Natasha Chamberlain



I am an environmental and social scientist, with an academic background in climate change adaptation, sustainable development and cultural heritage management. In 2005 I graduated from the University of Newcastle upon Tyne with a BA in Archaeology, with a specialisation in indigenous peoples and traditional knowledge. My undergraduate dissertation was awarded a first-class grade and was based on primary research on the rock art and cultural heritage of nomadic herding communities in western Mongolia. In 2007 I graduated with an MSc in Environment and International Development from the University of East Anglia, and completed a dissertation on vulnerability and adaptation to climate change amongst traditional fishing communities.

Whilst at Newcastle University I organised and led a number of independent research expeditions that were funded and endorsed by the Royal Geographical Society. These included an archaeological and anthropological study in Mongolia; investigating the social implications of community development policies within traditional Samburu society in Kenya; and undertaking cultural mapping projects with indigenous Baka communities in Cameroon to demonstrate their social and resource-based use of the rainforest.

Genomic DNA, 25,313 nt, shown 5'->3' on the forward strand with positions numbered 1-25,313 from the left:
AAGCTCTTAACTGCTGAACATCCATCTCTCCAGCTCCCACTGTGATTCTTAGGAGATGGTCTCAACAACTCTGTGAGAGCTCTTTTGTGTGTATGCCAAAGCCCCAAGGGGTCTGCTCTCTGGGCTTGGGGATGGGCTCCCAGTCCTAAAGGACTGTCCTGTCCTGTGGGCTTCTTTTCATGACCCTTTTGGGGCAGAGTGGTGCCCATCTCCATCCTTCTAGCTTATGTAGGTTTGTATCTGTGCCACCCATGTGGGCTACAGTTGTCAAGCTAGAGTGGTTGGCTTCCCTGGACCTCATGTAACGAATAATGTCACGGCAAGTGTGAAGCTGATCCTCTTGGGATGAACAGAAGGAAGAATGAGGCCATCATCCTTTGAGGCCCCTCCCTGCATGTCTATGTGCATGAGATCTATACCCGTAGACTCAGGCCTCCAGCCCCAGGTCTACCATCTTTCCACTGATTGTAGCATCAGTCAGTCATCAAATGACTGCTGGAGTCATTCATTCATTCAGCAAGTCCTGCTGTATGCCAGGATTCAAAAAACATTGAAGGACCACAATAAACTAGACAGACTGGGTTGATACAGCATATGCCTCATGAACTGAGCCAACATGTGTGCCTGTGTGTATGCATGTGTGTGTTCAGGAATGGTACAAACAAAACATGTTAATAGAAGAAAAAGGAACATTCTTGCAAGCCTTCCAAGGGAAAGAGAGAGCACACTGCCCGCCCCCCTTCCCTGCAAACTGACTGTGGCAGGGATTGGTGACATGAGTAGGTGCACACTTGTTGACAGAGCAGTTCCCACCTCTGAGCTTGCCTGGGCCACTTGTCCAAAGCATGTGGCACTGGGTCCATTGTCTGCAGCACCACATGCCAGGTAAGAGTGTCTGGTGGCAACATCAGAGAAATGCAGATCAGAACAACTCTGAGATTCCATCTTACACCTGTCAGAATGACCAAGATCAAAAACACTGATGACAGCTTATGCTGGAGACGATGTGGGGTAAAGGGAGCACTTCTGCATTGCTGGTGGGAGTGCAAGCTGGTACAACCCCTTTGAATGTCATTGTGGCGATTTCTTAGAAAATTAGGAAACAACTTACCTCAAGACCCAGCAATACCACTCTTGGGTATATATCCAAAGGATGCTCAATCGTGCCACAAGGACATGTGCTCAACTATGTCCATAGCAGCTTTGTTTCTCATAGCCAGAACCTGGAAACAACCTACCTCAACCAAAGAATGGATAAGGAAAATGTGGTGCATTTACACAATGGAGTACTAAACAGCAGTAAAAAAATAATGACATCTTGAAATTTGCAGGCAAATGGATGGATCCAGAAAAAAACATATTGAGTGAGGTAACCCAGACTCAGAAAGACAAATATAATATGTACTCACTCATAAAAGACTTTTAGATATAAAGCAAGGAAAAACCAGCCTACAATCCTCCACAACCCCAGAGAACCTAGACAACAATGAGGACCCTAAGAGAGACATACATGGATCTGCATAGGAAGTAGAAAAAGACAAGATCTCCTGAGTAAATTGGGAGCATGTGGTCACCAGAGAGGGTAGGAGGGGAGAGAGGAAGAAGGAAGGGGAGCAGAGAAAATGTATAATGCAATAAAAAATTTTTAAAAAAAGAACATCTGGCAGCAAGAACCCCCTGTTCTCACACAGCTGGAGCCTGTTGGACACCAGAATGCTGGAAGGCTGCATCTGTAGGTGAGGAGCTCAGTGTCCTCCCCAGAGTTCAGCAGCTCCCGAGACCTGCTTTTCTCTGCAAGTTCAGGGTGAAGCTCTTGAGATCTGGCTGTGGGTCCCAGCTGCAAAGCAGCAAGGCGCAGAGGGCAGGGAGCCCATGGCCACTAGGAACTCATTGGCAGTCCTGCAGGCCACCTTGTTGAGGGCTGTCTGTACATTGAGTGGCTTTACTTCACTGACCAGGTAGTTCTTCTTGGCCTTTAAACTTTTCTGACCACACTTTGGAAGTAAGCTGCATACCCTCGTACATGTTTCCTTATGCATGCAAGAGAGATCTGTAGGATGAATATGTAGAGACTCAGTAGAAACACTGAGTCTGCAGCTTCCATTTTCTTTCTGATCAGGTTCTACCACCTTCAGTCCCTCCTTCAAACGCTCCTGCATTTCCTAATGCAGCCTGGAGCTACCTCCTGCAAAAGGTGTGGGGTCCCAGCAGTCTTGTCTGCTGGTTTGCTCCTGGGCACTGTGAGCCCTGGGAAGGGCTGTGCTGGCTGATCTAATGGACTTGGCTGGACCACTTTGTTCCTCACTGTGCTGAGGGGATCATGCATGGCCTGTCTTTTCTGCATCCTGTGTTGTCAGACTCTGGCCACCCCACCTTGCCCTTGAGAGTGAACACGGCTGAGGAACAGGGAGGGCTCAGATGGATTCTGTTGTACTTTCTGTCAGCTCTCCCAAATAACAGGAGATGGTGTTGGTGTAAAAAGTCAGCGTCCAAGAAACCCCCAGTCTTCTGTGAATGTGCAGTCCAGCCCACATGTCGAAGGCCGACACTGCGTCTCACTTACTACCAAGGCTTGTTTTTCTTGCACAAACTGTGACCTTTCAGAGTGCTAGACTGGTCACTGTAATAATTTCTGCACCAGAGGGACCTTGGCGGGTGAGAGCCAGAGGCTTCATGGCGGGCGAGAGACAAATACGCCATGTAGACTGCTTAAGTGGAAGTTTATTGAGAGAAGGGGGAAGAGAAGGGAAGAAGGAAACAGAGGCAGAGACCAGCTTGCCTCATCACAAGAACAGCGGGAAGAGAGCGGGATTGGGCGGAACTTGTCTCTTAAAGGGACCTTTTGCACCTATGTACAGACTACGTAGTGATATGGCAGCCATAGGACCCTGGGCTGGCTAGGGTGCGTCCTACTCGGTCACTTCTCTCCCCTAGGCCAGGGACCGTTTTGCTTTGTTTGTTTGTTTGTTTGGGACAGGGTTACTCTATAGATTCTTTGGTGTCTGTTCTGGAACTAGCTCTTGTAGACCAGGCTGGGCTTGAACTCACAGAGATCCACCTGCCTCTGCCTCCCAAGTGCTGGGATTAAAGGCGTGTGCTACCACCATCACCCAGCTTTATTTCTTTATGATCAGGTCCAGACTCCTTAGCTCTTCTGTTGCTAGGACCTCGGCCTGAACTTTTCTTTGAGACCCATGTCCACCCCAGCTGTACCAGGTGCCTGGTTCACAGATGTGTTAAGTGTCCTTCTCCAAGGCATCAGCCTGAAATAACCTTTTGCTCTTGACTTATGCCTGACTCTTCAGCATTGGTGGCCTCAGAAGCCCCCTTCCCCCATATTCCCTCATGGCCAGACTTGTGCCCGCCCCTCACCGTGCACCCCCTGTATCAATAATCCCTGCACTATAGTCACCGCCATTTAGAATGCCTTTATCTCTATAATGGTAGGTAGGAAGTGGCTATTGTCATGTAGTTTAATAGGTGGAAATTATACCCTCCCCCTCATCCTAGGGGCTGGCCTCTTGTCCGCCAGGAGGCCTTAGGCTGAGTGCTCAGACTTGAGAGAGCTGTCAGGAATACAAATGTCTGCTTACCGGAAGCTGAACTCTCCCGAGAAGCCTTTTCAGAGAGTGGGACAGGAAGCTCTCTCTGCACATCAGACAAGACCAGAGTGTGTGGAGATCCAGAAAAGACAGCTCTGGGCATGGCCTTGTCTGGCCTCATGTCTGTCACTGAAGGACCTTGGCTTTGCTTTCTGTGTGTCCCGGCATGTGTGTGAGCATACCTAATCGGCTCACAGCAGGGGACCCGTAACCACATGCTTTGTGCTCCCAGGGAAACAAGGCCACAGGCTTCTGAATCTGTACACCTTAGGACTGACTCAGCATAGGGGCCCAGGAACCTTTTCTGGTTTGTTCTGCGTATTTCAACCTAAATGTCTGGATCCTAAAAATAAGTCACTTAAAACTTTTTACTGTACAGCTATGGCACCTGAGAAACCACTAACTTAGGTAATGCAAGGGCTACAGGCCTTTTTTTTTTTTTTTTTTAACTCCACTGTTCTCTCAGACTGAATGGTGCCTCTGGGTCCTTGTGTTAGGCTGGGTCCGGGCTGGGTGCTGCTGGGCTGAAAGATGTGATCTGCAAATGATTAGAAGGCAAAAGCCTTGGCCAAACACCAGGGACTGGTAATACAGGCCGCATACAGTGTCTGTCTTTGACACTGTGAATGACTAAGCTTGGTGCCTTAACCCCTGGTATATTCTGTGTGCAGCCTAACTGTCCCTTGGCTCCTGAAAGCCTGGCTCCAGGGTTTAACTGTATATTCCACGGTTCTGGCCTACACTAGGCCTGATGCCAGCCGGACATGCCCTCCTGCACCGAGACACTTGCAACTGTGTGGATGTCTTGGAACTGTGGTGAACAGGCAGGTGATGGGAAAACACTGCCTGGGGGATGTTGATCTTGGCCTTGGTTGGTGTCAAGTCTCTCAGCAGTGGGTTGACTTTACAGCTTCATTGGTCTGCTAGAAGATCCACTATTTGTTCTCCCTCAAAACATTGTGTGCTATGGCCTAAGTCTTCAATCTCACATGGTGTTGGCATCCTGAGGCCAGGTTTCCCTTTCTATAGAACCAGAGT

In 2008 I worked as a Project Officer for Burung Indonesia and Junior Achievement Worldwide on a World Bank funded pilot project in Sulawesi, Indonesia. I was responsible for implementing a sustainable rural livelihoods and environmental education programme in order to promote sustainable environmental entrepreneurship to young people in remote locations who have few livelihood opportunities available to them. In 2009 and 2010 I was employed as a Research Assistant at the University of Melbourne, Australia, on vulnerability and adaptation to climate change in the South Pacific. I was responsible for planning, organising and undertaking all elements of research and fieldwork for this study, the focus of which was on understanding the impacts of extreme events and associated flooding on two communities in the Kingdom of Tonga. Primary research themes included: land tenure and social vulnerability; implications of migration as adaptation in the Pacific; health impacts of tidal and fresh water inundation; climate change and human security. I was also a  volunteer for the Australian Youth Climate Coalition's Project Survival Pacific as the policy team's climate change adaptation advisor.

I am currently studying for a PhD on climate change adaptation and geo-politics at the University of Exeter, which is funded by a Doctoral Fellowship from the AXA Research Fund.